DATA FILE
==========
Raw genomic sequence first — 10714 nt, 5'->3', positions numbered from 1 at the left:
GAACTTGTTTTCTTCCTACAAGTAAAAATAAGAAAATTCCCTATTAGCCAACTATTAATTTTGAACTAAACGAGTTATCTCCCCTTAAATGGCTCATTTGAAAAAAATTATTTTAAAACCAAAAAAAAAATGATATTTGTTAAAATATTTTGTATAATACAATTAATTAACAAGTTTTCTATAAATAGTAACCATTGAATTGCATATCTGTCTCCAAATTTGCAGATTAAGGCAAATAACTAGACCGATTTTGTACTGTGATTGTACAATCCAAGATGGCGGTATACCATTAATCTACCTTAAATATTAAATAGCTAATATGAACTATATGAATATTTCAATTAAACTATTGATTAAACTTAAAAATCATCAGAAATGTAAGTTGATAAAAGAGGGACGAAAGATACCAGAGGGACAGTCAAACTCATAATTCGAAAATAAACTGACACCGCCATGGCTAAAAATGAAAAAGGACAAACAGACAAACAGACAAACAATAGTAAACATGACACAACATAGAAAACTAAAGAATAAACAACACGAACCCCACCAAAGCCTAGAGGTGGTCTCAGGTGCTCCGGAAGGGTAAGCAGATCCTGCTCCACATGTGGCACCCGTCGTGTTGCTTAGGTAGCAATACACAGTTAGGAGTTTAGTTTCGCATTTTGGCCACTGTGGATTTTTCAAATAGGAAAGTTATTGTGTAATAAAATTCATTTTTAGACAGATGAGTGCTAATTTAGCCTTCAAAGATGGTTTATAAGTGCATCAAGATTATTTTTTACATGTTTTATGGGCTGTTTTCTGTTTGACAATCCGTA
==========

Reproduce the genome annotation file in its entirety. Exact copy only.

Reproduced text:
Raw genomic sequence first — 10714 nt, 5'->3', positions numbered from 1 at the left:
GAACTTGTTTTCTTCCTACAAGTAAAAATAAGAAAATTCCCTATTAGCCAACTATTAATTTTGAACTAAACGAGTTATCTCCCCTTAAATGGCTCATTTGAAAAAAATTATTTTAAAACCAAAAAAAAAATGATATTTGTTAAAATATTTTGTATAATACAATTAATTAACAAGTTTTCTATAAATAGTAACCATTGAATTGCATATCTGTCTCCAAATTTGCAGATTAAGGCAAATAACTAGACCGATTTTGTACTGTGATTGTACAATCCAAGATGGCGGTATACCATTAATCTACCTTAAATATTAAATAGCTAATATGAACTATATGAATATTTCAATTAAACTATTGATTAAACTTAAAAATCATCAGAAATGTAAGTTGATAAAAGAGGGACGAAAGATACCAGAGGGACAGTCAAACTCATAATTCGAAAATAAACTGACACCGCCATGGCTAAAAATGAAAAAGGACAAACAGACAAACAGACAAACAATAGTAAACATGACACAACATAGAAAACTAAAGAATAAACAACACGAACCCCACCAAAGCCTAGAGGTGGTCTCAGGTGCTCCGGAAGGGTAAGCAGATCCTGCTCCACATGTGGCACCCGTCGTGTTGCTTAGGTAGCAATACACAGTTAGGAGTTTAGTTTCGCATTTTGGCCACTGTGGATTTTTCAAATAGGAAAGTTATTGTGTAATAAAATTCATTTTTAGACAGATGAGTGCTAATTTAGCCTTCAAAGATGGTTTATAAGTGCATCAAGATTATTTTTTACATGTTTTATGGGCTGTTTTCTGTTTGACAATCCGTA